The treatment you are having, or in my case, HAD, also impacts your decision. Radiation damages the skin and how your reconstruction heals. You can develop complications, infections, capsular contracture (scarring) and that can cause implants to look and feel like two tin cans in your chest. Those 14 days of radiation that caused my breast cancer could potentially impact how I heal from the mastectomy and reconstruction. I don’t know what Angelina Jolie or Christina Applegate chose, but for me and many others, it’s not at all as simple as removing my breasts and throwing in some implants, because if your skin is unhealthy, your body can reject the foreign object. You have to use body tissue to reconstruct completely, or to surround implants to protect them… and this is where things get interesting.
I took the entire month of July off from work to research reconstruction and met with several plastic surgeons, and I’m glad I did. The science behind reconstruction is FASCINATING.
I decided I want to look as close to “me” as possible. There are more options out there, but given my history of radiation, I was recommended the following options to be conducted IMMEDIATELY FOLLOWING my mastectomy:
- DIEP Flap — This approach uses lower abdominal fat tissue, no muscle, to reconstruct your breasts. The doctor must perform micro-surgery to remove the arteries in the groin area which feed the fat tissue. Then, the arteries are reconnected back into the chest, so that they can continue to supply fresh blood to the fat tissue that is being used to reconstruct. AMAZING. The result is a very natural look and feel, lower risk of infection, and a “free” tummy tuck (yes, there are a few silver linings to having breast cancer). The cons: 8-10 hours (or more) of total surgery. Hugely invasive and highly complex (your doctor must be a PRO and the hospital staff must have an infrastructure to manage your recovery, not everyone DOES this). At least 8 weeks recovery with lots of drains. If you’ve never had children, you must consider that if you do in the future, your skin is now already stretched significantly. You need to have enough fat tissue for DIEP to even be an option. Depending on where your arteries are in your groin/belly, they may need to take some muscle, which means they replace it with mesh and you now have a risk for future hernias. And, you need physical therapy afterward.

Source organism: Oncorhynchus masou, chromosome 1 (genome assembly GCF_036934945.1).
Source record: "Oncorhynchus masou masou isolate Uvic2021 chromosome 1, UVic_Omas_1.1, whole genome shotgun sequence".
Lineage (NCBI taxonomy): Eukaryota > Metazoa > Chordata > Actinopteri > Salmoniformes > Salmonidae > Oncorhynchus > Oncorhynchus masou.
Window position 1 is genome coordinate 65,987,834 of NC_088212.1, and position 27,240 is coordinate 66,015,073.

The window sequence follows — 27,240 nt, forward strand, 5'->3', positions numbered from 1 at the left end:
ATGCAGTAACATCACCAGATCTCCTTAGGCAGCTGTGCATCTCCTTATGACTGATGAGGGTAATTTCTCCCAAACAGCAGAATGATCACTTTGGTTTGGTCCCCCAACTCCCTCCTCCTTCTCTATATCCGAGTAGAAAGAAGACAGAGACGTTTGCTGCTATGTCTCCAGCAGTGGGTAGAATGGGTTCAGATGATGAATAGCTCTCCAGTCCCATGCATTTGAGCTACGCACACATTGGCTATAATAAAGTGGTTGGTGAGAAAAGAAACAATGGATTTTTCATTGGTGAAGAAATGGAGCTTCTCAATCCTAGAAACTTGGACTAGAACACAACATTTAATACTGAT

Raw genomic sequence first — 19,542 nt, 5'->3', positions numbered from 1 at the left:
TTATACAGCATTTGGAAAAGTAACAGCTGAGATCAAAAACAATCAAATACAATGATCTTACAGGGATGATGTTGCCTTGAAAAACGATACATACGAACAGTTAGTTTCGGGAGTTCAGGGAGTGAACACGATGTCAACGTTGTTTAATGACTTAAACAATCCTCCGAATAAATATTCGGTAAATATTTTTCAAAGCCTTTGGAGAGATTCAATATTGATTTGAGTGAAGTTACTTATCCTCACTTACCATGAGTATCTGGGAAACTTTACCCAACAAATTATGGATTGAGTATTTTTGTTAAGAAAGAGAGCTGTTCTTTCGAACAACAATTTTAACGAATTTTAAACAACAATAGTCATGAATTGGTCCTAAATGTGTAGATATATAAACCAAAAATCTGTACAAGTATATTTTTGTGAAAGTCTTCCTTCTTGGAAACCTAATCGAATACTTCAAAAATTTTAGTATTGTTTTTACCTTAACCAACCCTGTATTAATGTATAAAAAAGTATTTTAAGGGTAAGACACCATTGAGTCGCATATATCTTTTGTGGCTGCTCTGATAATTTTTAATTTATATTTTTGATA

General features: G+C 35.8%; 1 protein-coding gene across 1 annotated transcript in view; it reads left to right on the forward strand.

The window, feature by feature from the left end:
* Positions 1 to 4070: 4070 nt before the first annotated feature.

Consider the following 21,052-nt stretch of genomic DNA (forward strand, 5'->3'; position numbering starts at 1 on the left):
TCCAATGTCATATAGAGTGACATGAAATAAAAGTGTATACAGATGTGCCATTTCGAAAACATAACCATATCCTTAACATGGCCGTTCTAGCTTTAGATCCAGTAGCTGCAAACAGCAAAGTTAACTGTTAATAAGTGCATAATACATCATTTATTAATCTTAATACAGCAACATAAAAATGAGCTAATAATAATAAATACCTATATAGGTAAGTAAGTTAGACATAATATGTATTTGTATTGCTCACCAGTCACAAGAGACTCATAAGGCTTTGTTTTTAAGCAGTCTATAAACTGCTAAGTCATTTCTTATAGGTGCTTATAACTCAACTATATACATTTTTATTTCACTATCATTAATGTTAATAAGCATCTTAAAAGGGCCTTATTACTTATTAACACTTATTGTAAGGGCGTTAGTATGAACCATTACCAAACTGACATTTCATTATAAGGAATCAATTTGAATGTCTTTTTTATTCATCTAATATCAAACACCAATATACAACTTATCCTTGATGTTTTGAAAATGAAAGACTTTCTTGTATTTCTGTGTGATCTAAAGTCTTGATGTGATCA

- Latissimus Dorsi Flap — This approach uses your back muscles to either reconstruct completely or wrap around an implant to protect it. In a nutshell, the surgeon cuts through your back muscle and wraps it around the front to your chest, along with any back fat you might have. I’m told this is the way to preserve the size and most natural feel. The cons: also an 8-10+ hour total surgery with lots of drains, intense physical therapy and what I have to imagine, and have been told by other patients, is a permanent impact on your future mobility (the back muscle used is what you use to twist your body). The result may look good, and I’m sure may patients do very well, but I have not spoken with any who have said they feel as mobile as they once did, even five years later. They DID say they spent two years sleeping like a mummy and unable to go to the gym — TWO YEARS.